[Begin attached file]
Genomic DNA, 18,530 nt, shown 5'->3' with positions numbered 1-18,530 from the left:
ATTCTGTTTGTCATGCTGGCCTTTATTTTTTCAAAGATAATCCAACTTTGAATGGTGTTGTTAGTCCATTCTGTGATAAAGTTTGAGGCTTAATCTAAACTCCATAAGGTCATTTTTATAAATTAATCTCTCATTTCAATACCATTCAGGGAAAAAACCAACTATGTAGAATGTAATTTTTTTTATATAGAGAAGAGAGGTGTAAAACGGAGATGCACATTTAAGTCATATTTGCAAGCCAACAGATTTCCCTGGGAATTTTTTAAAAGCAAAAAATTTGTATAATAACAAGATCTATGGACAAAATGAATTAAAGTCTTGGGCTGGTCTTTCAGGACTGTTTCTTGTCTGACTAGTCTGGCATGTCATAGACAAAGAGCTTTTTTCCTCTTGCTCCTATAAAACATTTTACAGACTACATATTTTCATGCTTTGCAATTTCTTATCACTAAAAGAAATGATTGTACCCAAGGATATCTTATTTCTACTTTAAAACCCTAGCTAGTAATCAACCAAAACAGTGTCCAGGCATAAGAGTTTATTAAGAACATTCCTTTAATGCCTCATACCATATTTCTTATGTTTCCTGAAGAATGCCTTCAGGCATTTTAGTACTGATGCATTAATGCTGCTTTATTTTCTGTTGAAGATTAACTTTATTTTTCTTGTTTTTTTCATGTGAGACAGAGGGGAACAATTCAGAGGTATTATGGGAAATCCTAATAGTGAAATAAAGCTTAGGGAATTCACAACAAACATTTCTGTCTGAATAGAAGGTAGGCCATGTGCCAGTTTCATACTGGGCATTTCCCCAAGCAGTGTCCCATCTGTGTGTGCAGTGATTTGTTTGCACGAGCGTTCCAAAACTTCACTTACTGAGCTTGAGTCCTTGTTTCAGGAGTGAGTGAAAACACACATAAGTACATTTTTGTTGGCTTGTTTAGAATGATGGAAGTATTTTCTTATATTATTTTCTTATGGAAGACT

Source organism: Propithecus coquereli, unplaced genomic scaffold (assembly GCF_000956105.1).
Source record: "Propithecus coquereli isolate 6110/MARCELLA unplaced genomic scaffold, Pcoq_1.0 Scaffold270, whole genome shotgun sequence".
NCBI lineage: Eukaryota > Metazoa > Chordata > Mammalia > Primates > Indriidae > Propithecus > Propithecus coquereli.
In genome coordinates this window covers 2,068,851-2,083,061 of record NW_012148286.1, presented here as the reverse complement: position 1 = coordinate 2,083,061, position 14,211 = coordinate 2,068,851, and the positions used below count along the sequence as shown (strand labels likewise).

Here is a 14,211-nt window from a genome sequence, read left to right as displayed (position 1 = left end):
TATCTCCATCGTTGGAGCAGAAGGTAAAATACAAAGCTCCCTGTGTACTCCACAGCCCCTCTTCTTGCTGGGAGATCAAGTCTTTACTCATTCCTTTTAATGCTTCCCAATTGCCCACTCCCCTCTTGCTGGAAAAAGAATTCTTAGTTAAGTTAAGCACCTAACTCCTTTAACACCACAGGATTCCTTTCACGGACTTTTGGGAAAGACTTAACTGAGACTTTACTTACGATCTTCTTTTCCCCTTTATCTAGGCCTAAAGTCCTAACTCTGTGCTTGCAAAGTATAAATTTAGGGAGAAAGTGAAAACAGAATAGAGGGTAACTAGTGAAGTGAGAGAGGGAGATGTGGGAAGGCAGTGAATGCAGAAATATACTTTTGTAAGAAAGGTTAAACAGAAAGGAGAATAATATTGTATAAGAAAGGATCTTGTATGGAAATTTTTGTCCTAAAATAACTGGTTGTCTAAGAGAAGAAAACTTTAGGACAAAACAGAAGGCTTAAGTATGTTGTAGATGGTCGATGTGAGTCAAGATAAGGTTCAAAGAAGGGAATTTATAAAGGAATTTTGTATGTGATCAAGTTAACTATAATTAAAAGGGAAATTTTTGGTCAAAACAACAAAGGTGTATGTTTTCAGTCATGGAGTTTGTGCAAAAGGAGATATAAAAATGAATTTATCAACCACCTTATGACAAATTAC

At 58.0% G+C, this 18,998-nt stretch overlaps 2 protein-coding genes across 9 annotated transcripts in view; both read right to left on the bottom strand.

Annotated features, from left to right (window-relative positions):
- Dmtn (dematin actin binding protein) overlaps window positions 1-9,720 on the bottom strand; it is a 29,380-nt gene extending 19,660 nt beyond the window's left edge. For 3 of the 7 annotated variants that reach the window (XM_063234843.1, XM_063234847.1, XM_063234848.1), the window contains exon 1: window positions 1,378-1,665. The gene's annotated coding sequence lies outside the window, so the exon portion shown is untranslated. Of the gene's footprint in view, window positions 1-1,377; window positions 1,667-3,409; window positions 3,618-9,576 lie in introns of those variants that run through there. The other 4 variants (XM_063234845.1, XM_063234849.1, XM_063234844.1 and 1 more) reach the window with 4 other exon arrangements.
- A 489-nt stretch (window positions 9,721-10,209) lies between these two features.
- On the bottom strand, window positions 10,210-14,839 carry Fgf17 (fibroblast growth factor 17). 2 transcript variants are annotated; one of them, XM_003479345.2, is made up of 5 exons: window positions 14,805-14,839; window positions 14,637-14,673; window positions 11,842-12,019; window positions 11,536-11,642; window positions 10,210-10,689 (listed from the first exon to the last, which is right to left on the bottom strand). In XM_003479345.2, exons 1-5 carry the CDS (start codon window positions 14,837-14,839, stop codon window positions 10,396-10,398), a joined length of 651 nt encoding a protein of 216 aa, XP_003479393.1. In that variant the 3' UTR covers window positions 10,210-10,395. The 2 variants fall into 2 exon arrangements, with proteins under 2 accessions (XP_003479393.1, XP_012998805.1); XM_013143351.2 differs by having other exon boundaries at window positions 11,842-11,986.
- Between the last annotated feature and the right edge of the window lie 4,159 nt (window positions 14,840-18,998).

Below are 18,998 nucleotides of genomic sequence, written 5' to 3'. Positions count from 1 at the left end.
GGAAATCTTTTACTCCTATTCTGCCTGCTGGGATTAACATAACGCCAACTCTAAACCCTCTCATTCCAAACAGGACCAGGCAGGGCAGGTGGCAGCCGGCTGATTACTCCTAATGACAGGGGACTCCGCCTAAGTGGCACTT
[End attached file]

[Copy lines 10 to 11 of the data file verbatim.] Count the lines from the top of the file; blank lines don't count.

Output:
Annotated features, from left to right (window-relative positions):
- Dmtn (dematin actin binding protein) overlaps window positions 1-9,720 on the bottom strand; it is a 29,380-nt gene extending 19,660 nt beyond the window's left edge. For 3 of the 7 annotated variants that reach the window (XM_063234843.1, XM_063234847.1, XM_063234848.1), the window contains exon 1: window positions 1,378-1,665. The gene's annotated coding sequence lies outside the window, so the exon portion shown is untranslated. Of the gene's footprint in view, window positions 1-1,377; window positions 1,667-3,409; window positions 3,618-9,576 lie in introns of those variants that run through there. The other 4 variants (XM_063234845.1, XM_063234849.1, XM_063234844.1 and 1 more) reach the window with 4 other exon arrangements.